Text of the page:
Director: Ian Barry
Umbrella Entertainment

THE CHINA SYNDROME meets MAD MAX in the Ozploitation outbreak thriller THE CHAIN REACTION, on Blu-ray from Umbrella Entertainment.

Mechanic Larry Stilson (Steve Bisley, SUMMER CITY) and his wife Carmen (Arna-Maria Winchester, INITIATION) have planned a dirty weekend without the kids at a friend's cabin in the countryside of Western Australia. Along the way, Larry has a run-in with pompous Junior Constable Pigot (Richard Moir, AN INDECENT OBSESSION) over his souped-up car and nearly runs down the apparent survivor of a wreck they discover off the side of the road. They take in the injured and seemingly amnesiac Heinrich (A TOWN CALLED ALICE's Ross Thompson) who believes he is still a college student studying chemistry. What neither the couple nor Heinrich realize is that he is actually a scientist working for the Western Atomic Longterm Dumping Organization (WALDO) who has been exposed to a fatal dose of nuclear waste from a leak caused by an earth tremor and escaped when he learned that the company's president (Arthur Sherman, THE PUNISHER) has no plans to warn the public about the danger of the waste reaching the water table. Furthermore, WALDO has dispatched a team of "garbage cleaners" lead by Gray (Ralph Cotterill, THE SURVIVOR) to silence him and anyone else who may know about or be exposed to the waste. They have latched onto Larry through a case of crossed wires with the local switchboard attempting to place a call by Larry to his mother-in-law to check on the kids and Heinrich attempting to place a call to Eagle (Hugh Keays-Byrne, MAD DOG MORGAN), an anti-nuclear waste activist. While Carmel tries to piece together the clues of Heinrich's memory flashes as he continues to get sicker, Larry finds himself on the run from Gray's men until he is detained by the local constabulary who believe the legitimacy of the sudden quarantine of the entire town.

An anti-nuclear message film and outbreak thriller under the guise of an Ozploitation action film, THE CHAIN REACTION suffers from the incongruous elements but nevertheless each aspect has its successful moments. The corporate corruption at the expense of human lives aspect hits the right notes of injustice, the George Miller-directed action sequences are bracing, and the ways in which Heinrich's memory is triggered as he continues to mentally regress are novel. At first, Larry comes across as annoying thick-headed when listening might be helpful, but we start to cheer him on in his drive to not only save his wife but to visit some gratuitous violence on the villains just for the hell of it. On the other hand, Cotterill's scenery chewing makes him hard to take seriously even at his most gleefully sadistic, and the resolution may be a bit too tidy for those expecting something more realistically downbeat or at least a sting-in-the-tail. Compromises due to budget and a troubled production schedule result in a film that seems smaller scale than the poster art suggests. The behind the scenes crew include some of Australia's top-tier talents of the eighties, from production designer Graham "Grace" Walker (THE ISLAND OF DR. MOREAU), costume designer Norma Moriceau (DEAD CALM), and cinematographer Russell Boyd (PICNIC AT HANGING ROCK). Writer/director Ian Barry only directed a handful of additional features including the Australian western WRANGLER, the Phillipines-lensed ROBOT JOX sequel ROBO WARRIORS, the Brooke Shields thriller THE SEVENTH FLOOR, and the family film JOEY but he continues to work prolifically as an episodic television director. MAD MAX was not yet released at the time of production, but a young Mel Gibson makes a cameo appearance here.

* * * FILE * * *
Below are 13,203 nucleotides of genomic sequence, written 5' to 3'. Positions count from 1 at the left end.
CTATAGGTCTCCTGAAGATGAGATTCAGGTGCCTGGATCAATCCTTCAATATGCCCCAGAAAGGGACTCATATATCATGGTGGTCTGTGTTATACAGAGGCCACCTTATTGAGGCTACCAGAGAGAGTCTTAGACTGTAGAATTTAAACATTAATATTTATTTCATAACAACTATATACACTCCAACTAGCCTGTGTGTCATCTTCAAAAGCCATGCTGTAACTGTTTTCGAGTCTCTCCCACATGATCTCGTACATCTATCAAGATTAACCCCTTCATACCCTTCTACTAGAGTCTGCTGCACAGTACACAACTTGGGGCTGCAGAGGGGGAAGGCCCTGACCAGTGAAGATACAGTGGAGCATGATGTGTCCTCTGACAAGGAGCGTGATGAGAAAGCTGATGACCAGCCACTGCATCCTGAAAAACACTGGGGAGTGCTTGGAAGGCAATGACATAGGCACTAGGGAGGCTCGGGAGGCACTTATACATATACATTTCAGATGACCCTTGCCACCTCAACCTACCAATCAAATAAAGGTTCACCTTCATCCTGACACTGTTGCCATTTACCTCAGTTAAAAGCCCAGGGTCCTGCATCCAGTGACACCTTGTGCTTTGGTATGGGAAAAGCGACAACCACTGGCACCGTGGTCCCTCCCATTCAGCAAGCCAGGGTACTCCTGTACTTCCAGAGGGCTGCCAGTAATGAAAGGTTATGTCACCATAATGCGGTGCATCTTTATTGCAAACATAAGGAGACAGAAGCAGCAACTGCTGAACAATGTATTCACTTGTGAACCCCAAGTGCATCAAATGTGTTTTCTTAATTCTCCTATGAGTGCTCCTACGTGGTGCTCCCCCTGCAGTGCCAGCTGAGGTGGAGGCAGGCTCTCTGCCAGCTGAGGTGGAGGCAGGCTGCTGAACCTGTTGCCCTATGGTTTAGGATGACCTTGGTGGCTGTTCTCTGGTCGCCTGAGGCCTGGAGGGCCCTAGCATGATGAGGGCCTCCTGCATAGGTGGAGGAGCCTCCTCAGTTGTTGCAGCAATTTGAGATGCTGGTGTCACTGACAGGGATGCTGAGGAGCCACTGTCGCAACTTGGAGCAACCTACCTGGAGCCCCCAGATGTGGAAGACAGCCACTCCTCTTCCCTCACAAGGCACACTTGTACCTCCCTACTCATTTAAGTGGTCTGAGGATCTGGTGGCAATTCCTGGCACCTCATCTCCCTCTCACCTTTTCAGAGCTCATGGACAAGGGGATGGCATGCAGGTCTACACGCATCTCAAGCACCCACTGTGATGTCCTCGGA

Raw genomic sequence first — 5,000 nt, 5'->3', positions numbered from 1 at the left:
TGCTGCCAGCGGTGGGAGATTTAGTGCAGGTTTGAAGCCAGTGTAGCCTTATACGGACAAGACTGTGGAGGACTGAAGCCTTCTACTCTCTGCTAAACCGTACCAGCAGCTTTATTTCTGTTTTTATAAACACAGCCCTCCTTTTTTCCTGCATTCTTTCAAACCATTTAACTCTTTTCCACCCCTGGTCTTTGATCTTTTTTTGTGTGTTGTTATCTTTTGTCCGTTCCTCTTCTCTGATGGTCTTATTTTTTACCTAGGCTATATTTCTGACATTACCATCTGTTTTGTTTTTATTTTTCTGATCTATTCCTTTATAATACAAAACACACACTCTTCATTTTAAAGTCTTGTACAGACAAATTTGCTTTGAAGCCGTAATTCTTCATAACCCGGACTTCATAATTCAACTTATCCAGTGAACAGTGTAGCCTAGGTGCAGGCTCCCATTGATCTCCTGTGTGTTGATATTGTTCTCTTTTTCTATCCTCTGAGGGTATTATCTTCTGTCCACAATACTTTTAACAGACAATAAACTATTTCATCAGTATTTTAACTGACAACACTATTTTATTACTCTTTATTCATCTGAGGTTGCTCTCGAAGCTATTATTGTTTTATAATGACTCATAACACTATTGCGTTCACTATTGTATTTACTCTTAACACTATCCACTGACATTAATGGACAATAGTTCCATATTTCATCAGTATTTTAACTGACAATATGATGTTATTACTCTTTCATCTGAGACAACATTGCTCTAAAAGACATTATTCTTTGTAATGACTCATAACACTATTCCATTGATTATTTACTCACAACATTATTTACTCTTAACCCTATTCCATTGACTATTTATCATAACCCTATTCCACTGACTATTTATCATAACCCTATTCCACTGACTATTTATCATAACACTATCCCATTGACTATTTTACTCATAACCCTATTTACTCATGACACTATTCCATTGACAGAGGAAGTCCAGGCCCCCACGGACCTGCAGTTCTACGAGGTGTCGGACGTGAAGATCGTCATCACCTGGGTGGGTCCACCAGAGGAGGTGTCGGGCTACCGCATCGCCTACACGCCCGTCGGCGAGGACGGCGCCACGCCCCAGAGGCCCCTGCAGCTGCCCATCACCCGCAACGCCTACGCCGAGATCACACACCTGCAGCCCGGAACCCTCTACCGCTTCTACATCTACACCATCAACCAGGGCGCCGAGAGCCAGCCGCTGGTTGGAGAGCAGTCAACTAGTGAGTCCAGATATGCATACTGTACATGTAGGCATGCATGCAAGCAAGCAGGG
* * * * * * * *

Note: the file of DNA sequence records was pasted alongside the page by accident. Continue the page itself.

Released directly-to-video stateside followed by an iffy triple-feature DVD release from BFS called GREAT DOWN UNDER MOVIES (with the dramas TIM and THE RIGHT-HAND MAN), THE CHAIN REACTION finally got respectful treatment when Umbrella put out a region 0 PAL special edition DVD featuring an anamorphic transfer, a retrospective featurette, and some deleted and extended scenes. Their new Blu-ray ports these over but makes the upgrade worthy on several fronts. Although the cover provides no information on the transfer, 1080p24 MPEG-4 AVC 1.85:1 widescreen image does not appear to be an aged master, boasting good detail in the bright daylight exteriors and the inky blacks of the night scenes, and only a few specs here and there. The dialogue is clear on the DTS-HD Master Audio 2.0 mono track while the synthesizer scoring of Andrew Thomas Wilson is undistorted even at its most bombastic attempts to jolt the viewer. Optional English SDH subtitles are also provided.